In the early 21st century, computing devices have become ingrained in almost every part of life in the Western world — including the pursuits of music and theatre, both of which had featured early in the development of automata. Car engines are computer-regulated to improve fuel efficiency, modern power stations and turbines feature computer control, and Jacquard Looms are now controlled electronically by computers that can scan designs and create punched cards from them.
Relation to Computing:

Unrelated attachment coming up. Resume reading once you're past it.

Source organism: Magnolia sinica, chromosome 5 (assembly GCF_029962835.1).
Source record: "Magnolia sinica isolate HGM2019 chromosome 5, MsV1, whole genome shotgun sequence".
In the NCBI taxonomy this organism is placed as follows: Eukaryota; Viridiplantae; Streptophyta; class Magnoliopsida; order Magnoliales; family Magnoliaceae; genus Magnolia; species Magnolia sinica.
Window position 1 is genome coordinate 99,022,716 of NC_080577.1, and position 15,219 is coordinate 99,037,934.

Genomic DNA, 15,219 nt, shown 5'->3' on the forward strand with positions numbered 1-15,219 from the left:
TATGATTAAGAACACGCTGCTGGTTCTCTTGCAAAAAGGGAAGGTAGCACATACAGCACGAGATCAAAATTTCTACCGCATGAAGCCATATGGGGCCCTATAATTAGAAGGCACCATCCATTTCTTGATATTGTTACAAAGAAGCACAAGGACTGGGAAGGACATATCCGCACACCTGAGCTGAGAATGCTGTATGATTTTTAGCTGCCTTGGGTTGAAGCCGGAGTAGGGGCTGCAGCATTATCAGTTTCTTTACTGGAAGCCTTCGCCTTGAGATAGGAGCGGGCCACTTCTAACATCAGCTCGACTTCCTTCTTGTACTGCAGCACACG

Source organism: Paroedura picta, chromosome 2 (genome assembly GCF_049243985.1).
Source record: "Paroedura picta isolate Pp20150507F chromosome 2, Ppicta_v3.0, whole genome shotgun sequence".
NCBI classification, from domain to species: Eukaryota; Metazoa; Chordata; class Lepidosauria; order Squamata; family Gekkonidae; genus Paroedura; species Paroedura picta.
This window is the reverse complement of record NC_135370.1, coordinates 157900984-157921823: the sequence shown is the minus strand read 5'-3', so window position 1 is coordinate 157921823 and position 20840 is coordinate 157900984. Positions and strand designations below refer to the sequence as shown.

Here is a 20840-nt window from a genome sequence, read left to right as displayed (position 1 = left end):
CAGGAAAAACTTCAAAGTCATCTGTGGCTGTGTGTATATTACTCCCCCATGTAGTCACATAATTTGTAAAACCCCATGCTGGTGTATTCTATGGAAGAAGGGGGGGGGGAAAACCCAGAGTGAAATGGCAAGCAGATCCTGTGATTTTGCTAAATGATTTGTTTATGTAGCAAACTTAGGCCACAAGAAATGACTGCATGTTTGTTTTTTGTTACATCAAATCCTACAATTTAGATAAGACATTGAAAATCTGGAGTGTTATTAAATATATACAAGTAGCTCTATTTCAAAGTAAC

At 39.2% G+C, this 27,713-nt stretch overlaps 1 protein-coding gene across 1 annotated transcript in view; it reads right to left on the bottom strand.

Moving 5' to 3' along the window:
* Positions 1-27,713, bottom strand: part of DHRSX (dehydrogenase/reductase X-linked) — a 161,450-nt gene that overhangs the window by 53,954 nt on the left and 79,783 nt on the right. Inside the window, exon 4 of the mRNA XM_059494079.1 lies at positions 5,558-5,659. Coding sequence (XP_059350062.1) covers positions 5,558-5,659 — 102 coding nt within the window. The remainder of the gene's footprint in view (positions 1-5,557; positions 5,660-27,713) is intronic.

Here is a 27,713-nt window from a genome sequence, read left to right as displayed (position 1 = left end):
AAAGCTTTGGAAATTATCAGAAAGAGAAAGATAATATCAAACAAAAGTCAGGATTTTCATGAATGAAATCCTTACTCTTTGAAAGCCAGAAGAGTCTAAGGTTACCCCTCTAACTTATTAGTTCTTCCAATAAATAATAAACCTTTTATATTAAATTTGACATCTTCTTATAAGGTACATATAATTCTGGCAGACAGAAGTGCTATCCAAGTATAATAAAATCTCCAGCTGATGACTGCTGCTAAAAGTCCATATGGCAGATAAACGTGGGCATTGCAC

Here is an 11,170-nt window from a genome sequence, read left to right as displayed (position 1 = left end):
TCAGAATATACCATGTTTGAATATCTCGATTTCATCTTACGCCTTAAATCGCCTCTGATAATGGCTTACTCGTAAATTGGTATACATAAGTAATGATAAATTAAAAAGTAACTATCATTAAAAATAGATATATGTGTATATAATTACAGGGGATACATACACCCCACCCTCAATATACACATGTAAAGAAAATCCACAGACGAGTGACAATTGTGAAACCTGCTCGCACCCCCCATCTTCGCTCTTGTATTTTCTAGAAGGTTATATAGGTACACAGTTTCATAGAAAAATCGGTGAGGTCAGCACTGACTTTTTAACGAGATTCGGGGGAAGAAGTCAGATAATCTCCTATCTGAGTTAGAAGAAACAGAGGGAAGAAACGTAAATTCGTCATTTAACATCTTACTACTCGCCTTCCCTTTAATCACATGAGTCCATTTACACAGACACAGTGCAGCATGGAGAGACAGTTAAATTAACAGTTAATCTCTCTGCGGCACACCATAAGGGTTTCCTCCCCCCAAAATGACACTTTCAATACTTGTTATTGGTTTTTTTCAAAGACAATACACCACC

Walk into the Apple Store on Regent’s Street in London, and think back for a moment on what was needed to reach here. Electricity, created around the country and even abroad is routed to the shop to power the lights and displays; the computers on display are the heritage of Jacquard, Babbage, Turing and Hollerith, manufactured and sold using techniques developed or refined in the Industrial Revolution.
Standing there you might also wonder what the next years will bring us. Power, computing, manufacturing and automation together define our modern world, but what of a thousand years from now, or two thousand, or three? Will there even be a human automaton by then, a true android, that can itself reflect on the development of our modern world — and will it approve?